• Customers are provided with real-time, up-to-date information about products and services and related offers, more than what is possible through brochures;
  • A personalised customer service can be offered at reduced cost. Customers’ interests and preferences can be tracked, allowing tailor-made products and services that meet customers’ needs. [Example: you can recommend items to your customers based on the knowledge of previous purchases];
  • You can promote your products and services directly to particular segments of the market. You can target potential customers by means of email, or via a link through another website such as affiliate marketing[2].

Risks in eCommerce

All business ventures can be affected by varying degrees of risks. You need to be aware of such threats especially if you aim to establish a thriving eCommerce business. By carefully assessing and addressing the implications that risks pose on business, you are in a better position to overcome any potential dangers. If your website is not accessible for any particular reason, potential customers will quickly and easily shift to your competitors.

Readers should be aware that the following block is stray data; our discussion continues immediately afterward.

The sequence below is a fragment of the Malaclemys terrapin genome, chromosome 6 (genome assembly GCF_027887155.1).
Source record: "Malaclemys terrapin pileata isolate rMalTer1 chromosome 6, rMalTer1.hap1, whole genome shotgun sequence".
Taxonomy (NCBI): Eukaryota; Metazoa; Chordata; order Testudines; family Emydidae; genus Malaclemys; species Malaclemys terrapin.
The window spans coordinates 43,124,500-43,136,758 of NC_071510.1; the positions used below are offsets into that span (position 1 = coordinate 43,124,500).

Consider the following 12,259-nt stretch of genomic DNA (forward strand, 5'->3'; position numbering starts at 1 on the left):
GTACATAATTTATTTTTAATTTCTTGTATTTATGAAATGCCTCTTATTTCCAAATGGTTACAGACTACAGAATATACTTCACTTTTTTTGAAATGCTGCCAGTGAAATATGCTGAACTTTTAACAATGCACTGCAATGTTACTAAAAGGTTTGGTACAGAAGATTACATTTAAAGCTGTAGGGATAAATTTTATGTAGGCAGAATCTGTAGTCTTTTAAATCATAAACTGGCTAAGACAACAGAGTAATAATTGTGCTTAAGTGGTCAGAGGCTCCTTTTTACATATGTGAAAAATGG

The following, are some common risks to eCommerce systems:

  • Physical damage, such as a fire, flood that could damage the eCommerce server location;
  • Data threats, such as viruses that destroy or harm software and information;
  • Technical failures, such as hardware and software malfunctions, power failure;
  • Card payment fraud;
  • Internal or external malicious attacks;
  • Infrastructure failure, such as server crashes.

These risks and threats not only result in a loss of sales, but can also dent a brand’s reputation. You should discuss these and other potential threats with the eCommerce developers so that they are proactively catered for.

Further information about online security and how to mitigate online risks can be viewed in the ‘Planning your IT Requirements’ section.

[1] This allows for stock to be automatically updated as soon as consumers buy products, whilst also indicating whether an item is available in stock or not.

[2] Affiliate Marketing is a revenue sharing venture between a website owner and an online trader whereby the former will place advertisements on his website to either help sell the trader’s products or to send potential customers to the trader’s website, all in exchange for a share of the profits – http://www.wisegeek.com/what-is-affiliate-marketing.htm.